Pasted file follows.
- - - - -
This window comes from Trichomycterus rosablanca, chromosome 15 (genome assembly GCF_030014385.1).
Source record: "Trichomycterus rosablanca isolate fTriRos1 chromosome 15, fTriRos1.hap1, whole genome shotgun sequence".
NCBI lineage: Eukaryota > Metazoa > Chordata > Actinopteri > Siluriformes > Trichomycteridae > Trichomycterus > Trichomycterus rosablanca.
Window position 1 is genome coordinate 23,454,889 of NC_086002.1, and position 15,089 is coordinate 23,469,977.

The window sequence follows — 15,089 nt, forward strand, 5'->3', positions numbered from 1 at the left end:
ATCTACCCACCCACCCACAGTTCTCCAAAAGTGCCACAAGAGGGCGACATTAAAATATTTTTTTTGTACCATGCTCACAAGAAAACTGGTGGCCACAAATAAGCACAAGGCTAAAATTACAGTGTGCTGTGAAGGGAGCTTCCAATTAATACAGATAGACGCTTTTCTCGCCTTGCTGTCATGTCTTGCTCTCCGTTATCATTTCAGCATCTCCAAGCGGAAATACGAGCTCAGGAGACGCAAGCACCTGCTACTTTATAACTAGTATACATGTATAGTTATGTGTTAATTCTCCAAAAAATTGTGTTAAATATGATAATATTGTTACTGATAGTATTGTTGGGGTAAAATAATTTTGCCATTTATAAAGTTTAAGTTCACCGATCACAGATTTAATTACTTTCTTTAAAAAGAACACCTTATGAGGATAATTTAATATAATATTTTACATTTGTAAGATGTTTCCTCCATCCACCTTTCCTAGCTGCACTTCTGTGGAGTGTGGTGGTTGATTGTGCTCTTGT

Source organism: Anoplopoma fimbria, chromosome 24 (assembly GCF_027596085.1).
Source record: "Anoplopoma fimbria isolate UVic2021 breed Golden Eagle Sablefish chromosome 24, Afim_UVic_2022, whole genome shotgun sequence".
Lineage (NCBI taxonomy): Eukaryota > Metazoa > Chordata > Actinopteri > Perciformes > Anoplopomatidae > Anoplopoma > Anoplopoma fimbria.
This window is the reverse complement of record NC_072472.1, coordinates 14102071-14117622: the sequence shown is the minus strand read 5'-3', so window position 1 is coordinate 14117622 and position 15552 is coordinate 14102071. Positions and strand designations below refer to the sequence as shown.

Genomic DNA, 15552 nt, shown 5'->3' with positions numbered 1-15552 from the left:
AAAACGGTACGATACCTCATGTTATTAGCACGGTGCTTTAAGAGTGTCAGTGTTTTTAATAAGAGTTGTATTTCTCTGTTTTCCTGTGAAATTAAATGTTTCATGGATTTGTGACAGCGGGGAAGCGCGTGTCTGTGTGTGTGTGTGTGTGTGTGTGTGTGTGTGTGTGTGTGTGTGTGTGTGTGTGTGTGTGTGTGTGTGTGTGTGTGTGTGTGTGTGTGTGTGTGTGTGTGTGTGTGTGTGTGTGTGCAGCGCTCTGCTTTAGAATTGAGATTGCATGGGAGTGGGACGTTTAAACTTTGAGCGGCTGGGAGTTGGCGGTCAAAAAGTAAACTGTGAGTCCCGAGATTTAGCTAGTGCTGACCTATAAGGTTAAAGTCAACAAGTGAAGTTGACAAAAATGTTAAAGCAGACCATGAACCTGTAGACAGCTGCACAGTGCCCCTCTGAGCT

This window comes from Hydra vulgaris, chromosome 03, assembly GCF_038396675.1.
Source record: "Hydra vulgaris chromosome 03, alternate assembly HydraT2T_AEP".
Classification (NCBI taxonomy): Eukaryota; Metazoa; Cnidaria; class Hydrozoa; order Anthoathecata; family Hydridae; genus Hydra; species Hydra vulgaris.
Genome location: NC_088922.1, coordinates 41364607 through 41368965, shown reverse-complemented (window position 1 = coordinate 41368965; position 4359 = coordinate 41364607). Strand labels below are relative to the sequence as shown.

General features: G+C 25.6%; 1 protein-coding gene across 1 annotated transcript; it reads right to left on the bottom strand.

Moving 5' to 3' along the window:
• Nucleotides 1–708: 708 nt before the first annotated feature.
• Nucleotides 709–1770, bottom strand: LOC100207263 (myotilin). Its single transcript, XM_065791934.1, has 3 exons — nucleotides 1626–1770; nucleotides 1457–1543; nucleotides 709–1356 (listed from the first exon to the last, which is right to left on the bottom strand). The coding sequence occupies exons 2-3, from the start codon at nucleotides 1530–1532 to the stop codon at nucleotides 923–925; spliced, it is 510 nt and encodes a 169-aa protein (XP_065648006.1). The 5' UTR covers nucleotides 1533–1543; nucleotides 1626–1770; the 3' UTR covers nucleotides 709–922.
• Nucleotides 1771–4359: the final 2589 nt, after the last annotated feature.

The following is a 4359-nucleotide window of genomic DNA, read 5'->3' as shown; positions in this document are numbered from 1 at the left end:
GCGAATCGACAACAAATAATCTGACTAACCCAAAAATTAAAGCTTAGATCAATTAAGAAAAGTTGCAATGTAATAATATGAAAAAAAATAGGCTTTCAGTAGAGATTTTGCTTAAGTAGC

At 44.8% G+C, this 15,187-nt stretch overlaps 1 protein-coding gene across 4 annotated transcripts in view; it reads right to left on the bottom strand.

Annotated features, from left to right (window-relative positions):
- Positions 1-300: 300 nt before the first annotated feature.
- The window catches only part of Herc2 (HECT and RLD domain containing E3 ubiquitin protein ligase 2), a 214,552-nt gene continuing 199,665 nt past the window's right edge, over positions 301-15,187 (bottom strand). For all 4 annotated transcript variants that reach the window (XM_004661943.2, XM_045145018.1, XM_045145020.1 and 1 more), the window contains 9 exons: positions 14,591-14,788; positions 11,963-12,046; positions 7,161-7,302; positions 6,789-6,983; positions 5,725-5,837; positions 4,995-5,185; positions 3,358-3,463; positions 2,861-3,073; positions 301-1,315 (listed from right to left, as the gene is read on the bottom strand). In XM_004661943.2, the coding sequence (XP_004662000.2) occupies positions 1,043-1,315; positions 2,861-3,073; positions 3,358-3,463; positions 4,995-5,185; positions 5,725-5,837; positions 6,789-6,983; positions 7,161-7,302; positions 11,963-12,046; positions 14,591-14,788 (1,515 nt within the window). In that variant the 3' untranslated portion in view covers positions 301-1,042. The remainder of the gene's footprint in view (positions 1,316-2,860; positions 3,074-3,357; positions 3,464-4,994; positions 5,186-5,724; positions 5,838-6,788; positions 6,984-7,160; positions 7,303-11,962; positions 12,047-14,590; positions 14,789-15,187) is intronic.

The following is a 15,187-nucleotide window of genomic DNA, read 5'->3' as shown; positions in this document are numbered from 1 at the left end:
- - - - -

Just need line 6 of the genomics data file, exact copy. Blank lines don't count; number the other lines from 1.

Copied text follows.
ATCTACCCACCCACCCACAGTTCTCCAAAAGTGCCACAAGAGGGCGACATTAAAATATTTTTTTTGTACCATGCTCACAAGAAAACTGGTGGCCACAAATAAGCACAAGGCTAAAATTACAGTGTGCTGTGAAGGGAGCTTCCAATTAATACAGATAGACGCTTTTCTCGCCTTGCTGTCATGTCTTGCTCTCCGTTATCATTTCAGCATCTCCAAGCGGAAATACGAGCTCAGGAGACGCAAGCACCTGCTACTTTATAACTAGTATACATGTATAGTTATGTGTTAATTCTCCAAAAAATTGTGTTAAATATGATAATATTGTTACTGATAGTATTGTTGGGGTAAAATAATTTTGCCATTTATAAAGTTTAAGTTCACCGATCACAGATTTAATTACTTTCTTTAAAAAGAACACCTTATGAGGATAATTTAATATAATATTTTACATTTGTAAGATGTTTCCTCCATCCACCTTTCCTAGCTGCACTTCTGTGGAGTGTGGTGGTTGATTGTGCTCTTGT